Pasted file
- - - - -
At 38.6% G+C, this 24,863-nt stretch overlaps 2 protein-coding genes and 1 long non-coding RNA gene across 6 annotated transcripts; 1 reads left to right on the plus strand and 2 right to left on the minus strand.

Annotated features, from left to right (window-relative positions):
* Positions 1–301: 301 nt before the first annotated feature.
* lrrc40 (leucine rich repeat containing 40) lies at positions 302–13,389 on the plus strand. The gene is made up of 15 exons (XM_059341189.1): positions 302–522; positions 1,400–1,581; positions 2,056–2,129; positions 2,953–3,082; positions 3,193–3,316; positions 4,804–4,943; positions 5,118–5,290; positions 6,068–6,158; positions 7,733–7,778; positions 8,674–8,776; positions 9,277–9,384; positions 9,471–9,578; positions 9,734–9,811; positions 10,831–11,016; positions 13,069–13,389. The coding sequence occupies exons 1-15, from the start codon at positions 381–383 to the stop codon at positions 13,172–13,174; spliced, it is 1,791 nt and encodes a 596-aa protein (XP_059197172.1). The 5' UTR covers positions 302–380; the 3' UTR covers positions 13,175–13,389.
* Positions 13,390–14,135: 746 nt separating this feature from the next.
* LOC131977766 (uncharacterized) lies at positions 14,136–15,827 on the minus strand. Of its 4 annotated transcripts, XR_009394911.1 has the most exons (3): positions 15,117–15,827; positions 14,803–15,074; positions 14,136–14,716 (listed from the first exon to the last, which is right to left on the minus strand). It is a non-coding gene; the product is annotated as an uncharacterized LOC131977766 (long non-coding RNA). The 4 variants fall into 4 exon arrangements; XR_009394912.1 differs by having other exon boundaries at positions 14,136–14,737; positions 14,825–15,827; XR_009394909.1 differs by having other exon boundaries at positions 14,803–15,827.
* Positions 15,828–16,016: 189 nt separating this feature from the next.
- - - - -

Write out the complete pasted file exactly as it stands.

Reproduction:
At 38.6% G+C, this 24,863-nt stretch overlaps 2 protein-coding genes and 1 long non-coding RNA gene across 6 annotated transcripts; 1 reads left to right on the plus strand and 2 right to left on the minus strand.

Annotated features, from left to right (window-relative positions):
* Positions 1–301: 301 nt before the first annotated feature.
* lrrc40 (leucine rich repeat containing 40) lies at positions 302–13,389 on the plus strand. The gene is made up of 15 exons (XM_059341189.1): positions 302–522; positions 1,400–1,581; positions 2,056–2,129; positions 2,953–3,082; positions 3,193–3,316; positions 4,804–4,943; positions 5,118–5,290; positions 6,068–6,158; positions 7,733–7,778; positions 8,674–8,776; positions 9,277–9,384; positions 9,471–9,578; positions 9,734–9,811; positions 10,831–11,016; positions 13,069–13,389. The coding sequence occupies exons 1-15, from the start codon at positions 381–383 to the stop codon at positions 13,172–13,174; spliced, it is 1,791 nt and encodes a 596-aa protein (XP_059197172.1). The 5' UTR covers positions 302–380; the 3' UTR covers positions 13,175–13,389.
* Positions 13,390–14,135: 746 nt separating this feature from the next.
* LOC131977766 (uncharacterized) lies at positions 14,136–15,827 on the minus strand. Of its 4 annotated transcripts, XR_009394911.1 has the most exons (3): positions 15,117–15,827; positions 14,803–15,074; positions 14,136–14,716 (listed from the first exon to the last, which is right to left on the minus strand). It is a non-coding gene; the product is annotated as an uncharacterized LOC131977766 (long non-coding RNA). The 4 variants fall into 4 exon arrangements; XR_009394912.1 differs by having other exon boundaries at positions 14,136–14,737; positions 14,825–15,827; XR_009394909.1 differs by having other exon boundaries at positions 14,803–15,827.
* Positions 15,828–16,016: 189 nt separating this feature from the next.